It’s worth noting that while the processor part of the Clarkdale chip is 32nm, the controllers previously found in the northbridge and the integrated graphics now on the CPU are still built using a 45nm process. This makes sense, since Intel can reserve its 32nm manufacturing capacity for the chips, and supporting elements can come off its extremely reliable 45nm lines. We can see from the image on the right that the 45nm section takes up more space than the 32nm one.
The second image puts the size difference in perspective. It also shows that Intel VP Steve Smith isn’t wasting any time or money at the spa in this rough economy. Clearly, and thankfully, he is more worried about shrinking chip manufacturing processes than waxing those impressive eyebrows.
Nehalem Clarkdale: Performance and Price
Obviously, any information we turn up this far out will be scant and subject to change. However, Fudzilla has posted some interesting numbers. They are reporting there will be 3 varieties of Clarkdale. Taking into account the difference between retail and wholesale prices, we should see: an entry level chip for about a hundred dollars, meant to replace the E5400, the latter having a 2.7GHz clock; a midrange chip for about $125, replacing the 2.8 GHz E7400; and one for about $150 that replaces the 2.93 GHz E7500.
If we assume similar clocks to the parts they are replacing, the benefits will all be on the power use (due to the process shrink) and clock for clock sides. Provided we see similar improvements in clock for clock performance to what the Core i7 Nehalems brought to the table, that’s nothing to sneeze at. Particularly since the new Clarkfield chips seem to be priced right in line with their replacement targets, and include on chip graphics.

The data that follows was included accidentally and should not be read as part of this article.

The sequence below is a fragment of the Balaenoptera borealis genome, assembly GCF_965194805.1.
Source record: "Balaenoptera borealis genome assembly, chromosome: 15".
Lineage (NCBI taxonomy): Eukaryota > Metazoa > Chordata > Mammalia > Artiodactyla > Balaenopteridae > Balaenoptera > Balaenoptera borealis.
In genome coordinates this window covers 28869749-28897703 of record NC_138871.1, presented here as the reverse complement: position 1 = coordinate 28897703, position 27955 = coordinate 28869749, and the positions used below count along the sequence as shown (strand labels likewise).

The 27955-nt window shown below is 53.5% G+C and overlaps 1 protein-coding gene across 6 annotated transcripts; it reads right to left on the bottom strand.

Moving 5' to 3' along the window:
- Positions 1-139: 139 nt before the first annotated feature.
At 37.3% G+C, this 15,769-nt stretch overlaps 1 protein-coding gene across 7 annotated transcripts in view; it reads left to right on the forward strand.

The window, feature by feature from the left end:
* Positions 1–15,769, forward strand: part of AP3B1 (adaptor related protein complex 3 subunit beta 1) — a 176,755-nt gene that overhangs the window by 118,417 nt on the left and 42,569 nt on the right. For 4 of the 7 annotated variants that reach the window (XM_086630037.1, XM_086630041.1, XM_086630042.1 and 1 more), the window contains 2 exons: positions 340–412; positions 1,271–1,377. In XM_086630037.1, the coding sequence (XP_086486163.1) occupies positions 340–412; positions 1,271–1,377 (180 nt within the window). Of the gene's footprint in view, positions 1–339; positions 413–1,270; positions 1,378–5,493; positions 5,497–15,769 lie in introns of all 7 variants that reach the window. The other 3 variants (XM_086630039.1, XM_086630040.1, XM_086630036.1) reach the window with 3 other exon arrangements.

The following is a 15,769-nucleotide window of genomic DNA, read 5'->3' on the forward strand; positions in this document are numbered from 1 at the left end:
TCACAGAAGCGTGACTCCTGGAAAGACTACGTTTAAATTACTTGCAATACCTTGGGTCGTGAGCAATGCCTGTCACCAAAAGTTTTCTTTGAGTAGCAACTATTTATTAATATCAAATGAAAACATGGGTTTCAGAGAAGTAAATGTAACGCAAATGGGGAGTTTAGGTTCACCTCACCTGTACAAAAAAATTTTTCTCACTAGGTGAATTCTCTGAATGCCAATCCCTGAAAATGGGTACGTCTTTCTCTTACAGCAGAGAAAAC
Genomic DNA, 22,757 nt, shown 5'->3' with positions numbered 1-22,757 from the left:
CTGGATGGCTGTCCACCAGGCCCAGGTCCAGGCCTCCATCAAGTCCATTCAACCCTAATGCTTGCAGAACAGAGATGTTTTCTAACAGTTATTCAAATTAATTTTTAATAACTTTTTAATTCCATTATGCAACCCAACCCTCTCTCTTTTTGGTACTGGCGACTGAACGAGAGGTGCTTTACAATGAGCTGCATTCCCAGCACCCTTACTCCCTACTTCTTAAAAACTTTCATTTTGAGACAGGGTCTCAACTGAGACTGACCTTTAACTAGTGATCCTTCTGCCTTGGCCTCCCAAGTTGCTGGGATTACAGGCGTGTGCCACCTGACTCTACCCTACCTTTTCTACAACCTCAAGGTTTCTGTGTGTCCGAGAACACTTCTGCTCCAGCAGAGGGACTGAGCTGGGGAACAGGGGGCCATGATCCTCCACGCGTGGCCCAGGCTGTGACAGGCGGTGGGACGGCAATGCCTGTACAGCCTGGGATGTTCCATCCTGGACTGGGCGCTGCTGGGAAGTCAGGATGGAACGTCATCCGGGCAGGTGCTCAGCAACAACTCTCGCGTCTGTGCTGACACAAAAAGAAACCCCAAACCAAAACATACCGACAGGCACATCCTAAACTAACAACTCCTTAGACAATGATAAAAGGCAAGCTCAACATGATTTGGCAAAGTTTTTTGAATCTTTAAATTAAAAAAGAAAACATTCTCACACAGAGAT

Of course, prices on the currently available chips are likely to fall. Then again, Intel might succumb to economic pressure and lower the new chips launch price as well. In all, that isn’t the biggest threat to Clarkfield’s success.
Dated Graphics and Limited Platform Flexibility Hamper Clarkfield
As mentioned earlier, Clarksfield will appear on its own socket, LGA 1155, as opposed to using either of the other two Nehalem sockets. The roadmaps also indicate that Clarkfield CPUs will be the only to use the LGA 1155 socket until Intel decides to come up with more chips. Lynnfield will use socket LGA 1156, and the next Core i7 appears to continue with the LGA 1336.
That means you can’t combine integrated graphics with a quad core, and that using a dual core with dedicated graphics means paying for integrated graphics you don’t need. Worse still, you can’t build on a budget now, and upgrade the CPU later. You can add dedicated graphics, but a move to a CPU with more cores means a whole new motherboard.
The lack of flexibility is only one issue. The second is that the graphics on the CPU, despite graphics on a CPU being quite a feat on its own, aren’t that hot. Actually, they are a warmed over GMA 4500 that Intel has had around for a while. We talk about the CPU integrated graphics here.
What to Do?
Indeed, upgrading to Nehalem seems like it will be fraught with peril. The Clarkfield option seems aimed at OEM system builders. Since the CPUs appear to include northbridge and graphics for little cost over their replacement target CPUs, and an Ibex Peak motherboard doesn’t need these parts, the cost of such a platform could be kept quite low.
OEM’s might get excited about a cheaper way to build a PC that can surf the web and, if you close all the other apps on the system down, play movies. People who pay more attention to their hardware selections are unlikely to choose Clarkfield as, for the time being, the graphics are too old and the platform is too inflexible to be attractive.
Users are more likely to stick with LGA 775 or pick another (more expensive) Nehalem socket option, even move to AMD. We further discuss the difficulty in upgrading to Nehalem here.